Ogilvy was made a Commander of the Order of British Empire (CBE) in 1967. He was elected to the U.S. Advertising Hall of Fame in 1977 and to France's Order of Arts and Letters in 1990. He chaired the Public Participation Committee for Lincoln Center in Manhattan and served as a member of the Metropolitan Museum of Art’s 100th Anniversary Committee. He was appointed Chairman of the United Negro College Fund in 1968, and trustee on the Executive Council of the World Wildlife Fund in 1975. Mr. Ogilvy was inducted into the Junior Achievement U.S. Business Hall of Fame in 1979.
David Ogilvy died on 21 July 1999 at his home, the Château de Touffou, in Bonnes, France.
David Ogilvy was a pretty smart dude. Often called the father of advertising, he’s responsible for some of the most successful advertising campaigns of all time – success he attributes to his meticulous research into consumer habits.
His philosophies on creativity and brand identity are legend, and many believe he is the inspiration for Don Draper, Jon Hamm’s character in Mad Men.
In addition to building a wildly successful advertising empire, he also wrote numerous books, each containing their fair share of pearls of wisdom. read full article
For over a half century, David Ogilvy was the dapper executive behind New York’s powerhouse marketing firm Ogilvy & Mather. He was also the original “Mad Man,” a martini-slugging, pipe-puffing male now personified by Don Draper and idealized by a generation of guys who, like myself, have gone on one too many outings to Pottery Barn. full article
Danielle Darrieux, née le 1er mai 1917 à Bordeaux (Gironde) et morte le 17 octobre 2017 à Bois-le-Roi dans l’Eure, est une actrice et chanteuse française.
Au cours d'une des plus longues carrières cinématographiques(110 films sur huit décennies), elle a traversé l’histoire du cinéma parlant de 1931 à 2010.
Au début de sa carrière, Danielle Darrieux passe des rôles de jeunes filles ingénues dans des comédies musicales, à ceux de jeunes filles romantiques de drames historiques (Marie Vetsera dans Mayerling en 1936, Catherine Yourevska dans Katia en 1938). On la voit ensuite notamment dans les mélodrames et les comédies d’Henri Decoin, dont Abus de confiance (1938), Retour à l'aube (1938), Battement de cœur (1939), Premier Rendez-vous (1941), La Vérité sur Bébé Donge (1952) et surtout les films de Max Ophüls, qui, après la bourgeoise de La Ronde, lui fera jouer une prostituée dans Le Plaisir et une aristocrate dans Madame de....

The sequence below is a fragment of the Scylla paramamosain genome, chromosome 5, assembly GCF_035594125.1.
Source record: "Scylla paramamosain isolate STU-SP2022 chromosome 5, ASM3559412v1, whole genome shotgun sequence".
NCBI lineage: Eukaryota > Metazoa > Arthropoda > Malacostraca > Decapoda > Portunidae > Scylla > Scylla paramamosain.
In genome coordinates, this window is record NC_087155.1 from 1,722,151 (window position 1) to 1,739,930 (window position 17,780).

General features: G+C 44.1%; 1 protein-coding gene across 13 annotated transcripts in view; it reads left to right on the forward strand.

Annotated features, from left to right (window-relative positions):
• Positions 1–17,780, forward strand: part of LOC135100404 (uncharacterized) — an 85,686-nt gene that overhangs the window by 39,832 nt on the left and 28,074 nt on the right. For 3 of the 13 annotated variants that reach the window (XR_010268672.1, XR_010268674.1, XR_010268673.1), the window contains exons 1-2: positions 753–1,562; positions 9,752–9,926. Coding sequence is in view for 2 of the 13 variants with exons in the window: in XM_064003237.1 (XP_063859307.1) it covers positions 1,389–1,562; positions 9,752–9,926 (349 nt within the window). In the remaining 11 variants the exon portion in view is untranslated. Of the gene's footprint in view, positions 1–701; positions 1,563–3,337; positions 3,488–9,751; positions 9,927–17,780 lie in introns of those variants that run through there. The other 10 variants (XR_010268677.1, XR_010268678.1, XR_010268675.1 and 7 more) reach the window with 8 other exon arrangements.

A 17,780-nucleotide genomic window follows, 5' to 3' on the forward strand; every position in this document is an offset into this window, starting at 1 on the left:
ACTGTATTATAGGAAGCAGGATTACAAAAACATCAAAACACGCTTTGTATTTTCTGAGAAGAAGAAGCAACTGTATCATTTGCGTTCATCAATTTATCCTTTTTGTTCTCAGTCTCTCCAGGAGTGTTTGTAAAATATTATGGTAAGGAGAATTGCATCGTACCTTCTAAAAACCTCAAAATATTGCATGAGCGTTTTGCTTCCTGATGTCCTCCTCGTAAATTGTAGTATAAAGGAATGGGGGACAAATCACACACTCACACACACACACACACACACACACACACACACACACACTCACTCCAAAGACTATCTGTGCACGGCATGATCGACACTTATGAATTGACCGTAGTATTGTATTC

La comédienne mène également une carrière internationale, qui la conduira en Italie, au Royaume-Uni, et aux États-Unis où elle tourne pour Universal Studios, la MGM et United Artists. Vingt ans avant Brigitte Bardot, cette comédienne imposait ses initiales : DD.
Née au sein d’une famille de mélomanes, Danielle Yvonne Marie Darrieux voit le jour à Bordeaux mais passe son enfance à Paris. Son père est ophtalmologue; sa mère Marie-Louise Darrieux-Witkowski est une célèbre cantatrice. Elle a un frère cadet, Olivier (1921-1994), qui deviendra lui aussi acteur.
La mort prématurée de son père d'une crise cardiaque, alors qu'elle n'a que sept ans, contraint sa mère à donner des leçons de chant pour subsister. Danielle Darrieux en retire très tôt un goût prononcé pour la musique. Elle est dotée d’une voix menue, mais juste et claire. Elle prend également des cours de violoncelle et de piano, puis, à quatorze ans, entre en classe de violoncelle au Conservatoire national supérieur de musique de Paris.
Quand elle apprend que deux producteurs, Delac et Vandal, cherchent une héroïne de treize ou quatorze ans pour leur prochain film, elle se présente aux studios d’Épinay et fait des essais qui se révèlent concluants. Elle débute à 14 ans dans Le Bal (1931) de Wilhelm Thiele et, séduisant les producteurs par son allant et sa spontanéité, elle obtient immédiatement un contrat de cinq ans. Ne pensant pas alors exercer le métier d'actrice, elle n'a jamais pris de cours d'art dramatique, préférant entrer à l'École commerciale, puis prendre des cours de dessin à l'académie Julian, tout en continuant à jouer du violoncelle, son « violon d'Ingres ».
Sa carrière commence avec des rôles de gamine facétieuse et fantasque aux côtés d'acteurs populaires du cinéma français d'avant-guerre, surtout Albert Préjean avec qui elle forme, en six films, le couple de charme des comédies musicales françaises des années 1930 (La crise est finie, Dédé, etc.). Dès son premier film, elle chante et crée, dans bon nombre de ses films, des chansons populaires qui deviendront des succès : La crise est finie, Un mauvais garçon, Une charade et Premier rendez-vous.
Elle devient, en 1935, l'épouse du réalisateur Henri Decoin, rencontré un an plus tôt lors du tournage de L'Or dans la rue.